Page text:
Here is a thing that is a big deal: the Terracotta Army, clay statues made in the 3rd century B.C. for the tomb of Qin Shi Huang, the first Emperor of China. Here is another thing that is a big deal: the Kouros statues, free-standing sculptures in the round that first appear in the archaic period of Greece in the 7th century B.C. Here is something that should be a big deal but that I have literally never heard of until today: a group of approximately 33 life-size warriors carved free-standing in the round from solid stone by the Nuragic civilization of Sardinia sometime between 1000 and 800 B.C.
This is the only group of life-sized warriors ever found in Europe, and in a freakish coincidence, the first pieces of them were discovered in March 1974, the same month and year as the first Terracotta Army figures were discovered. They were found in an ancient necropolis near Cabras, western Sardegna, broken into thousands of pieces. A handful of ceramic fragments in the group were radiocarbon-dated to around the 9th century B.C.
Archaeological excavations in the area over the next few years recovered even more fragments. The eventual total was 5172 pieces of stone warriors, among them 15 heads and 21 torsos. Ten fragments from two statues were put back together and displayed, but the rest of the pieces languished uncleaned and unexamined for the next 30 years or so, until 2004 when archaeologists and conservators began a program of restoration at the Sassari Center for Conservation and Restoration. Researchers carefully cleaned the pieces and re-assembled the warriors using supports rather than trying to glue the bits together with modern plaster and stone to make them look like they did when new.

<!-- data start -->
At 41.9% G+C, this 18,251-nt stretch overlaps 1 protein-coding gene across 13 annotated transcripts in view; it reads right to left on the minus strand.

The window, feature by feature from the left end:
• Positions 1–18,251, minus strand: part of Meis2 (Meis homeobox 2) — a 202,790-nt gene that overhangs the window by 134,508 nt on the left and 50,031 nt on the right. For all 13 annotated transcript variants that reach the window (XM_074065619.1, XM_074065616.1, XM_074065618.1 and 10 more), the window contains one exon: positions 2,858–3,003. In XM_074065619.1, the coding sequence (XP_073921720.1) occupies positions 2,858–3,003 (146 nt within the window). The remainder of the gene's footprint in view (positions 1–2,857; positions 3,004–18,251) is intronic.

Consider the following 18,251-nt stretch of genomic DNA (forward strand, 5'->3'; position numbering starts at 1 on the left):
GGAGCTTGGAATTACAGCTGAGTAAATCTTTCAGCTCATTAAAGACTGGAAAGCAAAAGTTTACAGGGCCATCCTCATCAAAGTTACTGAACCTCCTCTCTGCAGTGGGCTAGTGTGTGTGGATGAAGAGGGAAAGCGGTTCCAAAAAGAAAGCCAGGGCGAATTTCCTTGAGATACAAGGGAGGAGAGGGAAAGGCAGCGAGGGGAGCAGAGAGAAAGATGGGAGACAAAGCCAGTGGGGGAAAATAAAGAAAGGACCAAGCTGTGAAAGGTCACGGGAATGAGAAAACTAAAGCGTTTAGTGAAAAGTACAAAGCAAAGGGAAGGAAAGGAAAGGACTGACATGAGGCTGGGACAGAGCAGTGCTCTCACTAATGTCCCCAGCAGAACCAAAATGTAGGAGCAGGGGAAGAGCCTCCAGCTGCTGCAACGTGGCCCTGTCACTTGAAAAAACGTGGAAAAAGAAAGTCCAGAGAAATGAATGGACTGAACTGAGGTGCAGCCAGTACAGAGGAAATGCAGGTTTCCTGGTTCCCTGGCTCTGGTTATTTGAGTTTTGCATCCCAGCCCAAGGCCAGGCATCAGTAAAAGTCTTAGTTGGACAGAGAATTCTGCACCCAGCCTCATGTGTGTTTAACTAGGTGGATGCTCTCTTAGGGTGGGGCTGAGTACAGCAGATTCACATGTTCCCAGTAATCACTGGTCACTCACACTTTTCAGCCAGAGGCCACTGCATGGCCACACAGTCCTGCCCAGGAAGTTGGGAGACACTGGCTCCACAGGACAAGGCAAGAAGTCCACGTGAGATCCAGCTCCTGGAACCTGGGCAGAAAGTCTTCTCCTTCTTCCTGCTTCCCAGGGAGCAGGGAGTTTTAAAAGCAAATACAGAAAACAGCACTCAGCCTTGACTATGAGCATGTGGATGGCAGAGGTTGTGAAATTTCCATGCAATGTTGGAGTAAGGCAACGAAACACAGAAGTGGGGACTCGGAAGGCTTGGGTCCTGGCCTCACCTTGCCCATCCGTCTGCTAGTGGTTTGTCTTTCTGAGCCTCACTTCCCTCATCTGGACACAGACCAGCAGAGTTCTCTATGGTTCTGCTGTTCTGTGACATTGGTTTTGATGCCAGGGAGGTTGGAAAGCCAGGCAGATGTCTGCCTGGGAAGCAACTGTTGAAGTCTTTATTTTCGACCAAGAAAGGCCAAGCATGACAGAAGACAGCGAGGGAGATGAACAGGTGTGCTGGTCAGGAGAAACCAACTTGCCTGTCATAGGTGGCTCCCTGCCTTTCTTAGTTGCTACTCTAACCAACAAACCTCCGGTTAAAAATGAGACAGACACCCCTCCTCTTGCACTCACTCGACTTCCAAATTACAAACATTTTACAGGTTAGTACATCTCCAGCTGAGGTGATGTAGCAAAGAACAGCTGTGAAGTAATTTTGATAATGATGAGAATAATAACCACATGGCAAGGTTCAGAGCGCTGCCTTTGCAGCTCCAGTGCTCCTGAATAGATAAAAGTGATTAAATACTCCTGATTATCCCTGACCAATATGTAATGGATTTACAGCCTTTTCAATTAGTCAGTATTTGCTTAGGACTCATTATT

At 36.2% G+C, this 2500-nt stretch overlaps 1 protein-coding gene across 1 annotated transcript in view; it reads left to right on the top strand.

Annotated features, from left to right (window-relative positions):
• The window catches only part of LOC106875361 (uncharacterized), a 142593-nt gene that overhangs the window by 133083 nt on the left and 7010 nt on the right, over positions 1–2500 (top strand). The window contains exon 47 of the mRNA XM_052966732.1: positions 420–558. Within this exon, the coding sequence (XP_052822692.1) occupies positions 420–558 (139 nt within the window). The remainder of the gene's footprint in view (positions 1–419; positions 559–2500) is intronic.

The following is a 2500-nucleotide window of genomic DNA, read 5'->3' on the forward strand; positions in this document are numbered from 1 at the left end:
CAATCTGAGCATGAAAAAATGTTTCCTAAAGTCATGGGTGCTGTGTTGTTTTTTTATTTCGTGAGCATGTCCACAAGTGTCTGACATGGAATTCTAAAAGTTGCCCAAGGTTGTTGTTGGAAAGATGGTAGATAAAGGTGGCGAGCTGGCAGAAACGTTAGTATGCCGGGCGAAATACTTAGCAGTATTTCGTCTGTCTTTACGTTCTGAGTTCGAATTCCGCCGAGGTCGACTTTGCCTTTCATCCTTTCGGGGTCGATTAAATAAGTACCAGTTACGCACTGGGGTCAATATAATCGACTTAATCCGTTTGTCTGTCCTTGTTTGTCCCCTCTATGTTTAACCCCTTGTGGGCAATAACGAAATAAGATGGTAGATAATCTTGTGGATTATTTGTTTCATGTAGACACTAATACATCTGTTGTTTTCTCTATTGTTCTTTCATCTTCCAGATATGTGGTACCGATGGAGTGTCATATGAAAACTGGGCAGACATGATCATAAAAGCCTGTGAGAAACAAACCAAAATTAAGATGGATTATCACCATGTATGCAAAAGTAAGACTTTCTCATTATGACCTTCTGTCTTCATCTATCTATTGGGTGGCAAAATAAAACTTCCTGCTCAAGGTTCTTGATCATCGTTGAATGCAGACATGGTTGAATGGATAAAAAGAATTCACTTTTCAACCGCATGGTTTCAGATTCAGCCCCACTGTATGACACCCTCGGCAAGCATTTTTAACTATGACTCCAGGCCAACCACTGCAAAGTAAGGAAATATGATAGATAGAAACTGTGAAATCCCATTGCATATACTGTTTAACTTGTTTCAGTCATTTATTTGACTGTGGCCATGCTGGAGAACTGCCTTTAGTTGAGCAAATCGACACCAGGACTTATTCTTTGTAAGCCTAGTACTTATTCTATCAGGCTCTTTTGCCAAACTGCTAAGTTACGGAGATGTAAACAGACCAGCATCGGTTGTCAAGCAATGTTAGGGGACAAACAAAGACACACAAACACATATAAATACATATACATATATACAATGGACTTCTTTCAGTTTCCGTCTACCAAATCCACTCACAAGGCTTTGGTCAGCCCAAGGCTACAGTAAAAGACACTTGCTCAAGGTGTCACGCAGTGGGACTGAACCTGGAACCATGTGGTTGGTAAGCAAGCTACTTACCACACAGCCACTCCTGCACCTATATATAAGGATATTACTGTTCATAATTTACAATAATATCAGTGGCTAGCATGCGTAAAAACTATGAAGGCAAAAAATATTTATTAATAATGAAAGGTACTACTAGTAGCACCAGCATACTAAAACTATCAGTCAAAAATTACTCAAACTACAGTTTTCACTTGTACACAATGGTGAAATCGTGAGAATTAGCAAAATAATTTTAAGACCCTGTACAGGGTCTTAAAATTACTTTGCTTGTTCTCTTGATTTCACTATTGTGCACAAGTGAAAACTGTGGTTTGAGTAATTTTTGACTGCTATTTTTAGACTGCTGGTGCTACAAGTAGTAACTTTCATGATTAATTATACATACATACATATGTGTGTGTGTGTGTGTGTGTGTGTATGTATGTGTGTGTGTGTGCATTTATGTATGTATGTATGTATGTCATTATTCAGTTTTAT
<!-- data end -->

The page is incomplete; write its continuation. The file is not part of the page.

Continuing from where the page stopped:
Twenty-five of the warriors are now intact once again and will go on display starting this summer at the Cagliari Museum in southern Sardinia. There are three different types of fighters represented: 16 “boxers,” bearing shields over their heads, six archers and six other warriors, accessorized with bows, shields, swords, chest armour and horned helmets.
Also re-assembled from the fragments are 13 models of nuraghe, massive conical stone castles built by the Nuragic culture starting in 1500 B.C. These are the oldest castles in Europe. Tens of thousands of them used to dot the island, but time, stone reuse and many invasions by successive waves of Carthaginians, Romans, Vandals, Byzantines, Moors, Spaniards and finally Italians have reduced their numbers to a mere 7000 today. That’s pretty damn sturdy construction considering that no mortar was involved.
It was the Carthaginians who probably destroyed the stone army during their conquest of the island in the 6th century B.C. The piles of fragments indicate intentional destruction, and since the stone warriors and model castles guarded the tombs of two generations of a single extended family, their destruction would have been a powerful symbol that there was a new boss in town.
I’m waiting to hear the ancient aliens theory, because I’ll be damned if those warriors’ faces don’t look exactly like C-3PO.